I can personally vouch for the fact that his rent is up to date, as he has been staying at my place these last few months! He is a very easily accommodated flatmate, might I add. I will miss the early-morning and late-night chats and especially the Ferguson humour and insights. The service Senator Ferguson has provided—his wise counsel, his advocacy for the rural sectors and as President of the Senate—has ensured that his rent book is not only up to date but well paid in advance. To Senator Ferguson and his wife, Anne: we wish you well in your new, full-time role as grandparents.

I turn to a good friend, Senator McGauran, whom I first met in student politics. When Senator McGauran first started here, he was the youngest senator in the chamber at the time and the second-youngest ever elected. The elixir of youth has remained with him. I first met Senator McGauran, as I said, through student politics. It would be fair to say that I have not weathered quite as well as Senator McGauran.

Many people say that how you come to this place and how you leave says a lot about your character. It would be fair to say that in the 2010 election those Australians who lived south of the Murray River were not as favourable to the coalition as those living north and to the west. Senator McGauran told me, when I rang to commiserate with him, that politics was a bit like the tide: sometimes it sweeps you in; sometimes it sweeps you out. The graciousness with which you took your defeat speaks volumes for you as a person.

Senator McGauran's traditional values and conservative instincts—other than the length of his hair—made him a political and philosophical soul mate. With Labor in government during his first speech, he commented about public debt. How some things never change! He leaves with a bigger public debt, albeit we in the coalition had paid it off in the meantime. The common factor, of course, between his first speech, his last speech and the huge public debt is a Labor government. As a young man he lamented the problem of government debt placing a debt burden on future generations, and that is so right.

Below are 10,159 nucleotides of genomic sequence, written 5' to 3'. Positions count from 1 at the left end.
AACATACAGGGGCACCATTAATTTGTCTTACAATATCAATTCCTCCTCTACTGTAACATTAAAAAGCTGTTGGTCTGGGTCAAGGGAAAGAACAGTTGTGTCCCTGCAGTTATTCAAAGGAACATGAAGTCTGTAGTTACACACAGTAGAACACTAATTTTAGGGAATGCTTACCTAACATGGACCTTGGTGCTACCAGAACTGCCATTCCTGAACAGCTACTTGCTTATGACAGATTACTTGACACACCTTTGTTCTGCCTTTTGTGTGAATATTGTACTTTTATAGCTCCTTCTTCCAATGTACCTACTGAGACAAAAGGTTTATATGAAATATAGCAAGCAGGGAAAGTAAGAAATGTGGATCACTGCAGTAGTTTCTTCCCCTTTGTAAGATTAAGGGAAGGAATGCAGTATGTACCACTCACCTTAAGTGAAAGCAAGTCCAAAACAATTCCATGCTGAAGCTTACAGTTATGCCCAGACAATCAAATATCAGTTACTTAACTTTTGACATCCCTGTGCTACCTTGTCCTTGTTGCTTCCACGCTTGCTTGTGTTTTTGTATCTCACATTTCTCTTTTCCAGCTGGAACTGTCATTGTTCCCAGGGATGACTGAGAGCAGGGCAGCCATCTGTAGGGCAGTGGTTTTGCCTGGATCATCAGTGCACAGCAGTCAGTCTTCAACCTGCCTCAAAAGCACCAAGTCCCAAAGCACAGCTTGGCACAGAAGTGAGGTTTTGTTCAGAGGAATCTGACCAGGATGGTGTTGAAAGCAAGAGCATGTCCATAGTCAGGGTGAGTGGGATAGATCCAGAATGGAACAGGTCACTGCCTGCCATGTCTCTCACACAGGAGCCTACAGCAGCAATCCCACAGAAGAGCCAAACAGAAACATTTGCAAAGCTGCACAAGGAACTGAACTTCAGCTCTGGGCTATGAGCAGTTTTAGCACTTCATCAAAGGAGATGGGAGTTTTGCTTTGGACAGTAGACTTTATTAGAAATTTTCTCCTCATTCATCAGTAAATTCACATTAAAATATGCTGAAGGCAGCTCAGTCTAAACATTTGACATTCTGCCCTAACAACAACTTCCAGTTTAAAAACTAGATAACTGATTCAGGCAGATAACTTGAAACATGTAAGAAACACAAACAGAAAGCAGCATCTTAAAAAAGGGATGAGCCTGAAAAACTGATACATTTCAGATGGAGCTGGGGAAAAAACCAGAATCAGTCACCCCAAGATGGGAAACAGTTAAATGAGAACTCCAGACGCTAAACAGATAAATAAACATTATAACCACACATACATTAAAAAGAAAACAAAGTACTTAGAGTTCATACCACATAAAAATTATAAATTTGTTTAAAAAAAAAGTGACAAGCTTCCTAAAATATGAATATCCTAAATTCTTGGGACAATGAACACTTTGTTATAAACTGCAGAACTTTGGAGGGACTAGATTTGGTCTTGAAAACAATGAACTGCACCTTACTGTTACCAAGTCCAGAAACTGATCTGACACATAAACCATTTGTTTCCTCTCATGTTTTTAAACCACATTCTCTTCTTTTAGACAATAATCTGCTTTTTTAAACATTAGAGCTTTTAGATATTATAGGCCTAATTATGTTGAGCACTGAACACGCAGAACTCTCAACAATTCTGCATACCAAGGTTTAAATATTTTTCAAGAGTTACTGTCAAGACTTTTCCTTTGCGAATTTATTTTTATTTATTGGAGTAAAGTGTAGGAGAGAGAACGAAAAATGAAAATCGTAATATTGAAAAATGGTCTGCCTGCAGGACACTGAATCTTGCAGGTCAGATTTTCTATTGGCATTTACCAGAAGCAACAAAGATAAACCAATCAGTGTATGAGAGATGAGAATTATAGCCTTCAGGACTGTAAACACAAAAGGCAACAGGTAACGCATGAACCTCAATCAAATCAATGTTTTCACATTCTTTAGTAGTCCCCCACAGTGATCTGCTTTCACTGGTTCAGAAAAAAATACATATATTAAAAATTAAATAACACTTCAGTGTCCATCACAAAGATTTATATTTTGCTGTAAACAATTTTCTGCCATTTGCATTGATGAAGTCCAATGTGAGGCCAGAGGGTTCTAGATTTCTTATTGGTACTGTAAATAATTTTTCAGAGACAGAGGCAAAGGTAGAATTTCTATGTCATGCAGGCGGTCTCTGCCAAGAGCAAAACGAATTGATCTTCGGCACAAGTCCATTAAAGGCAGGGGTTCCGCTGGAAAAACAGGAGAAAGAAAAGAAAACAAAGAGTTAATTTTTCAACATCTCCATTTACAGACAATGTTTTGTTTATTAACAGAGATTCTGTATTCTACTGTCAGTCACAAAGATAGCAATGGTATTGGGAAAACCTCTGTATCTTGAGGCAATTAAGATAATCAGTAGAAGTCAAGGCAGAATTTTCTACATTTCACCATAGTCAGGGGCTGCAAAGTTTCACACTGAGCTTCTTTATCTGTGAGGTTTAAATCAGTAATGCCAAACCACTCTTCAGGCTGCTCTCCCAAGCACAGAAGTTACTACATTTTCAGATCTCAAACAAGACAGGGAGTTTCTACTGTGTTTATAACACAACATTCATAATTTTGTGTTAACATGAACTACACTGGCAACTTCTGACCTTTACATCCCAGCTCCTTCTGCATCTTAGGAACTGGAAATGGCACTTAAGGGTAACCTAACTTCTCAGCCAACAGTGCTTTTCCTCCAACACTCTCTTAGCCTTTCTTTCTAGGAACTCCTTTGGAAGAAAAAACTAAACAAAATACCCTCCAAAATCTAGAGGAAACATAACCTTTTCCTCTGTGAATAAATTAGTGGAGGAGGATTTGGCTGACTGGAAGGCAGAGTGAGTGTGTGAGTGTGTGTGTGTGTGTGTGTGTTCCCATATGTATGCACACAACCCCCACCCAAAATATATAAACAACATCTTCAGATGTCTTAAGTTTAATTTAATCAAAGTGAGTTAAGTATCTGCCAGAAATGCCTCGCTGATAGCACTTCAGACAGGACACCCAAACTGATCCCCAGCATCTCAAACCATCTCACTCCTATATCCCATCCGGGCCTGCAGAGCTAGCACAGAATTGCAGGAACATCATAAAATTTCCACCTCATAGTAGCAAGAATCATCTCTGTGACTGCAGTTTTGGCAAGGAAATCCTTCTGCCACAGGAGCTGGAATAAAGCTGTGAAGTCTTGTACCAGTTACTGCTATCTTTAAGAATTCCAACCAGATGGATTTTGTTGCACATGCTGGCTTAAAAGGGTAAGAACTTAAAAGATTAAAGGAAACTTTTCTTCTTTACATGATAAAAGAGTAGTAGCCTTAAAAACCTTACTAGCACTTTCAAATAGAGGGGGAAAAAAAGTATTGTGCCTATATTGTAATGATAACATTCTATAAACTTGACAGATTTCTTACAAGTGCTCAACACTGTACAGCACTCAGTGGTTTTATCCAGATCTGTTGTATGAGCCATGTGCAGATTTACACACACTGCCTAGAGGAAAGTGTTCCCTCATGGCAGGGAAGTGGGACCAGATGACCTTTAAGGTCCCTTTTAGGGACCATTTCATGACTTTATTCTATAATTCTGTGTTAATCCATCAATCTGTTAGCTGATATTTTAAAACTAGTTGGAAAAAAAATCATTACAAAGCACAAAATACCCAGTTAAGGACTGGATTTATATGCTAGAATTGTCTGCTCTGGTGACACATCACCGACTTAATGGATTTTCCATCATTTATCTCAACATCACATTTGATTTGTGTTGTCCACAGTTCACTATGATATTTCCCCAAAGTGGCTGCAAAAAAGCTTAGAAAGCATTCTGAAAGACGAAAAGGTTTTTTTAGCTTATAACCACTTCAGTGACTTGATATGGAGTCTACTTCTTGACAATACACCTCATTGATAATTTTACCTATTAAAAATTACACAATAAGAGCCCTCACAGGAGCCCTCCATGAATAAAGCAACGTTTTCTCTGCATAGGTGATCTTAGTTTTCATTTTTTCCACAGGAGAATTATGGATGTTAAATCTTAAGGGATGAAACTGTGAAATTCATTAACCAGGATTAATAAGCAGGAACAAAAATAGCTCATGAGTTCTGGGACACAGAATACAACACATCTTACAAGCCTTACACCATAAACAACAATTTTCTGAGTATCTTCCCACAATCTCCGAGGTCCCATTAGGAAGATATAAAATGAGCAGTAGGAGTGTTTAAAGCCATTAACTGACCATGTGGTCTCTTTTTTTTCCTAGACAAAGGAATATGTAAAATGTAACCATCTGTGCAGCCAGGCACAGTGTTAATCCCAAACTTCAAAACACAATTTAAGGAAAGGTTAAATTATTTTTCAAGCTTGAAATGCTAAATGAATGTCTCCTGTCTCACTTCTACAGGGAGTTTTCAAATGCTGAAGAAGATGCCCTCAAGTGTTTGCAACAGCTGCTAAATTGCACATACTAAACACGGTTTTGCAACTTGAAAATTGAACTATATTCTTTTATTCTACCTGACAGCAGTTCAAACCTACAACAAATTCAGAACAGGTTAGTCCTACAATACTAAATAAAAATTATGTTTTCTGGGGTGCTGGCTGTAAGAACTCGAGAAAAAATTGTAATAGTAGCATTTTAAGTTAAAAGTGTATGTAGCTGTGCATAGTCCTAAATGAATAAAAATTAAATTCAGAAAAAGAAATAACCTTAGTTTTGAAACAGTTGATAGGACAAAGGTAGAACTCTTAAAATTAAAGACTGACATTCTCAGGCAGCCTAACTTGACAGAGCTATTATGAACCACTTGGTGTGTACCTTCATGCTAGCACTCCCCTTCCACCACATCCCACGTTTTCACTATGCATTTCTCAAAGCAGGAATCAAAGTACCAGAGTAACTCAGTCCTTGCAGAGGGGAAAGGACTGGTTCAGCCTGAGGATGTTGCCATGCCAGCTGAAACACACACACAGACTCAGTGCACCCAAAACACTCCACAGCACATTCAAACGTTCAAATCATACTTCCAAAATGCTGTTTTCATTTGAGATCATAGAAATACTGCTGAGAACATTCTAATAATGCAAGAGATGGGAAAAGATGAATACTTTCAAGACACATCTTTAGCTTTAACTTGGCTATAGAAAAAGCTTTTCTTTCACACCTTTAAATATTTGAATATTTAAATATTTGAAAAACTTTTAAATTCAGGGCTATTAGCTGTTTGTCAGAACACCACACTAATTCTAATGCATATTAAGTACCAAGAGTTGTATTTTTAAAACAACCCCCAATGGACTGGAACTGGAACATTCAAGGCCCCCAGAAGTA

Senator McGauran was always a fighter for the things that mattered. He was one always to be relied upon for us in the coalition to take note of answers. If ever there was a gap we always knew that Senator McGauran could fill it. His stump speeches, as his speech this evening, were always informative and always entertaining, with that wonderful sense of self-effacement which is part of Senator McGauran's per­sonal charm. His capacity to obtain media attention was legendary on all sorts of issues, from dumped thongs washing up on foreign shores—and, just in case anybody is wondering, these are the footwear type of thongs—to Senator McGauran being entitled to ride a horse into St Paul's Cathedral by virtue of him being made a knight of the Equestrian Order of the Holy Sepulchre of Jerusalem.

He engaged in the tough issues of the day and was one of the first to call for our involvement in East Timor—and he was so right. And, whilst being terribly ill with malaria courtesy of a trek on the Kokoda Trail, he thought it absolutely vital that he present himself to the Senate to help overturn the Northern Territory's ill-considered euthanasia laws. Thank goodness the bells were working on that day.

Senator McGauran has done himself and the country proud. I say to all three of our retiring senators: thanks for your service. You have been a blessing to our nation, and may God bless your futures.